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Iron ore price decline hurts U.S. Steel’s cost advantage over rivals

ptrironore2112114
Bloomberg
Autogenous mills grind taconite rocks to break down into a smaller form that can be processed into pellets at the Hibbing Taconite Co. pellet manufacturing plant, operated by Cliff's Natural Resources Inc., in Hibbing, Minnesota, U.S., on Thursday, Jan. 5, 2012. Taconite is a sedimentary rock containing low-grade iron ore, which is eventually processed into small pellets that contain approximately 65 percent iron. Photographer: Ariana Lindquist/Bloomberg
ptrironore3112114
Bloomberg
Finished taconite pellets are displayed for a photograph at the Hibbing Taconite Co. pellet manufacturing plant, operated by Cliff's Natural Resources Inc., in Hibbing, Minnesota, U.S., on Thursday, Jan. 5, 2012. Taconite is a sedimentary rock containing low-grade iron ore, which is eventually processed into small pellets that contain approximately 65 percent iron. Photographer: Ariana Lindquist/Bloomberg

U.S. Steel Corp.’s cost advantage over competitors from owning its iron ore mines is shrinking as the price of the commodity used to make steel sinks to a four-year low.

Analysts said iron ore’s decline to $70 a metric ton puts pressure on the Downtown-based steelmaker because competitors will benefit from lower raw material costs that U.S. Steel has long enjoyed. That pressure will mount as steel prices follow iron ore prices lower, especially helping competitors with lower production costs such as Nucor Corp., U.S. Steel’s chief rival.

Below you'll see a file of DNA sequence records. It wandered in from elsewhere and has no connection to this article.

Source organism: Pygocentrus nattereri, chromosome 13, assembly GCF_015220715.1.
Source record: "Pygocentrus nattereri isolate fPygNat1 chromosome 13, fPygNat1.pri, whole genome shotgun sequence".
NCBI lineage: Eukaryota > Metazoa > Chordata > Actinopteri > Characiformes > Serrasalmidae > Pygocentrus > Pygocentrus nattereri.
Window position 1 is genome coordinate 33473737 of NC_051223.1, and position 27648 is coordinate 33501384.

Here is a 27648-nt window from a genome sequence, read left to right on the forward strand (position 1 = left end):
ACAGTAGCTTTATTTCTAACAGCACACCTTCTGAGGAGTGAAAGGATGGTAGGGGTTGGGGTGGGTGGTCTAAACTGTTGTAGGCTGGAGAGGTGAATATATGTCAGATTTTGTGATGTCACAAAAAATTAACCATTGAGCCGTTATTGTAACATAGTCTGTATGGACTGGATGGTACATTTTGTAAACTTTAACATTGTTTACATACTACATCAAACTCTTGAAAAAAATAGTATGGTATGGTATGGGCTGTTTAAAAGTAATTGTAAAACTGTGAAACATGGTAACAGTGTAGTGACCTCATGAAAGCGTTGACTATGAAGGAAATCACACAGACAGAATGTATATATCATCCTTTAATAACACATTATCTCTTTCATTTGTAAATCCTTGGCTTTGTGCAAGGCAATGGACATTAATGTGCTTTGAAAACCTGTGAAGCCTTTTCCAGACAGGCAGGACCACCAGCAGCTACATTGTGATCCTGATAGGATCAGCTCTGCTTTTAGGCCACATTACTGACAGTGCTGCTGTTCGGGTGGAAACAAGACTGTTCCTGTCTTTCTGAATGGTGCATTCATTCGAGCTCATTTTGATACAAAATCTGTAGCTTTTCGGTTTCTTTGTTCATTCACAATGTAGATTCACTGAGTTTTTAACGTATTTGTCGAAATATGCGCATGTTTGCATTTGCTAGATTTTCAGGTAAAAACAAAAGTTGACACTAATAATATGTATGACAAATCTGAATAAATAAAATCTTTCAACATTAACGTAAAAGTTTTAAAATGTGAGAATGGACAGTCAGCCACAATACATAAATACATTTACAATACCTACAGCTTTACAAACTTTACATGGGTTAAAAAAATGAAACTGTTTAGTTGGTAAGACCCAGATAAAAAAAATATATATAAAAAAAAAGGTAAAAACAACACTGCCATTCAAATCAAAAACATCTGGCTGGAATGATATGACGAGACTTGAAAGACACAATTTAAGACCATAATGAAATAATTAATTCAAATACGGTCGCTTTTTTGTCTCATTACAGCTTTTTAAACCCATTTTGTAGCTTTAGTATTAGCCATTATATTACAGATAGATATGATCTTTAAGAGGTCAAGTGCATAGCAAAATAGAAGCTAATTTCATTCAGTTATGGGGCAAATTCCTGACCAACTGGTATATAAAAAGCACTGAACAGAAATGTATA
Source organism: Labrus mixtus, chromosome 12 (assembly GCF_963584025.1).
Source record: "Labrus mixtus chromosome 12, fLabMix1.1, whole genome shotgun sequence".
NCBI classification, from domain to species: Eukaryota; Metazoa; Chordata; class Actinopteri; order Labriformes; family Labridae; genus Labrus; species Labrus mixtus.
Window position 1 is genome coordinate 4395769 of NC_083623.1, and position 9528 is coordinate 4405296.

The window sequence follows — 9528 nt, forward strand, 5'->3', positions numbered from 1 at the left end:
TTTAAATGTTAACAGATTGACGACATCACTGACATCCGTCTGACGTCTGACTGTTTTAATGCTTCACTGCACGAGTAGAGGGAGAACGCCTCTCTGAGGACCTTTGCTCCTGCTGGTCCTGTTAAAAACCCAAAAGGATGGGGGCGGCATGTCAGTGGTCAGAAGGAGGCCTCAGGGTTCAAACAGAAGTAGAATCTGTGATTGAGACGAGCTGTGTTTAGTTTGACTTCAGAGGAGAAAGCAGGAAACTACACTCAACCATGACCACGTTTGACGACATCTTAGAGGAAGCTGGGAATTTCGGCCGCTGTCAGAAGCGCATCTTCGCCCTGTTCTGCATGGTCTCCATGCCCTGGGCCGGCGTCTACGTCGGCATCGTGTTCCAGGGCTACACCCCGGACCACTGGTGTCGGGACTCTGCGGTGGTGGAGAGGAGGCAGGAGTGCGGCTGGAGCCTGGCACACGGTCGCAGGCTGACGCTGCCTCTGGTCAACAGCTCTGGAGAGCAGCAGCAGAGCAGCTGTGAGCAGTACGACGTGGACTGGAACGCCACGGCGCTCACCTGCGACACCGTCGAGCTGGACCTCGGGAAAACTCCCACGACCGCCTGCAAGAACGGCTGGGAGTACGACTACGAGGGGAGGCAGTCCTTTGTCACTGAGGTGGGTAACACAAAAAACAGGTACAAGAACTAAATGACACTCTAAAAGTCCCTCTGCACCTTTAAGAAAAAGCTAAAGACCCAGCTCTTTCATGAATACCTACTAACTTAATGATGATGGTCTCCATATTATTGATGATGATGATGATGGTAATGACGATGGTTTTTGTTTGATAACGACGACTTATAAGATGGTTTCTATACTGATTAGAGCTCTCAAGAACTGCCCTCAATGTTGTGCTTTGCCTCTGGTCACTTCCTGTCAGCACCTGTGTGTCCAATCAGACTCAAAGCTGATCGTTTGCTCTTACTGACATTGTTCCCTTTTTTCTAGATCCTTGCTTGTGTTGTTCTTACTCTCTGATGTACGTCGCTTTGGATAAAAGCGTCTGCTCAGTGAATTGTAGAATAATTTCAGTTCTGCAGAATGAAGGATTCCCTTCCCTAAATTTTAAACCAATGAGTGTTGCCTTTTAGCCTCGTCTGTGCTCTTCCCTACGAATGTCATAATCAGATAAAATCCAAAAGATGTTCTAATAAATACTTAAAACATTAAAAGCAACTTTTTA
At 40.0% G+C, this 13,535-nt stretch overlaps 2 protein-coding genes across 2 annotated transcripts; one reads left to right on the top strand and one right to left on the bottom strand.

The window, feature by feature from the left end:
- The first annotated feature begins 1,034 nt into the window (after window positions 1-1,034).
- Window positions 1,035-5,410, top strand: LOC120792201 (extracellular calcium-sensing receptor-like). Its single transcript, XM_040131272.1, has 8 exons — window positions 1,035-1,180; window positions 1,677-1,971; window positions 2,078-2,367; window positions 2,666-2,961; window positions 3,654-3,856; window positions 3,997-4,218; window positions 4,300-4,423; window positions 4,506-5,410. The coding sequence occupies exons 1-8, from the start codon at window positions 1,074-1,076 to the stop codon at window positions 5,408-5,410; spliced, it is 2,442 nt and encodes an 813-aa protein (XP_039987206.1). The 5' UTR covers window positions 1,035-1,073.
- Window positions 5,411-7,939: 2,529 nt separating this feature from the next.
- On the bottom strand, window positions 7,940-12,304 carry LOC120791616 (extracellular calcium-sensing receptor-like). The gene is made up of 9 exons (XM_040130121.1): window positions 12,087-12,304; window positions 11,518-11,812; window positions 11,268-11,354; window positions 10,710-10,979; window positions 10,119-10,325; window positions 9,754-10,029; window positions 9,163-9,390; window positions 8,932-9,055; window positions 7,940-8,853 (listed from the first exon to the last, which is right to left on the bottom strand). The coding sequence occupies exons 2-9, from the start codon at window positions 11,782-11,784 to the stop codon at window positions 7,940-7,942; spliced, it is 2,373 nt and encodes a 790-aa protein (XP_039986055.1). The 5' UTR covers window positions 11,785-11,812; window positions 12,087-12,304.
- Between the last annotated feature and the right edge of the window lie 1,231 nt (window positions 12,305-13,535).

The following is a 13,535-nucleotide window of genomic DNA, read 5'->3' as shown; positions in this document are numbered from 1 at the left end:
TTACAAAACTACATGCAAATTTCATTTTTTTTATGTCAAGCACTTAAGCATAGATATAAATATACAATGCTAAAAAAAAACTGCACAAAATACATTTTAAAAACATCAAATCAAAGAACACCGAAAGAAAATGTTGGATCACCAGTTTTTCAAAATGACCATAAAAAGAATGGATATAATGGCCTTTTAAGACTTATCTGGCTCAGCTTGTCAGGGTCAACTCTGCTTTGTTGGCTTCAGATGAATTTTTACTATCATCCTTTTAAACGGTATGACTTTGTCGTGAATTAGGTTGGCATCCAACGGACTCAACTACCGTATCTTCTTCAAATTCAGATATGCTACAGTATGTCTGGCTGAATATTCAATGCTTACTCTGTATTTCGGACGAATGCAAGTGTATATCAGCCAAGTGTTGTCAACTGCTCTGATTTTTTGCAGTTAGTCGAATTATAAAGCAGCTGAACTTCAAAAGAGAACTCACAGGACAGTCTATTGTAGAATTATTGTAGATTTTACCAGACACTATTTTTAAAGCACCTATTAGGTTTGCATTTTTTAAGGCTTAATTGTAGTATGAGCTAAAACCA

“The U.S. Steel guys are going to have to work real hard to separate the revenue declines from external forces,” said John Tumazos of Very Independent Research of Holm-del, N.J. “Everything they’ve done in the last two years to cut costs was necessary, but everything points to more cost cuts.”

Under CEO Mario Longhi’s leadership, the Downtown-based steelmaker has closed mills, saved $500 million by halting an iron ore expansion project in Keewatin, Minn., relinquished control of its money-losing Canadian unit and saved $495 million under its Carnegie Way initiative to cut costs and return to profitability.

“But things are tougher as iron ore prices fall,” Tumazos said. “None of these things are U.S. Steel’s fault; it’s just the way the markets are coming to them.”

The price of iron ore — which accounts for about one-third of the cost to make steel at an integrated producer like U.S. Steel — has been falling because steel consumption in China, the largest user, has been declining. That’s led to a supply glut at Chinese ports, said Kurt Fowler at The Steel Index in Pittsburgh. The decline in Chinese consumption has led to a fall in steel production and the use of iron ore, he said.

At the same time, the world’s biggest iron ore suppliers — Vale in Brazil, BHP Billiton in Australia and Rio Tinto in the United Kingdom — are in the midst of major expansion projects, he said.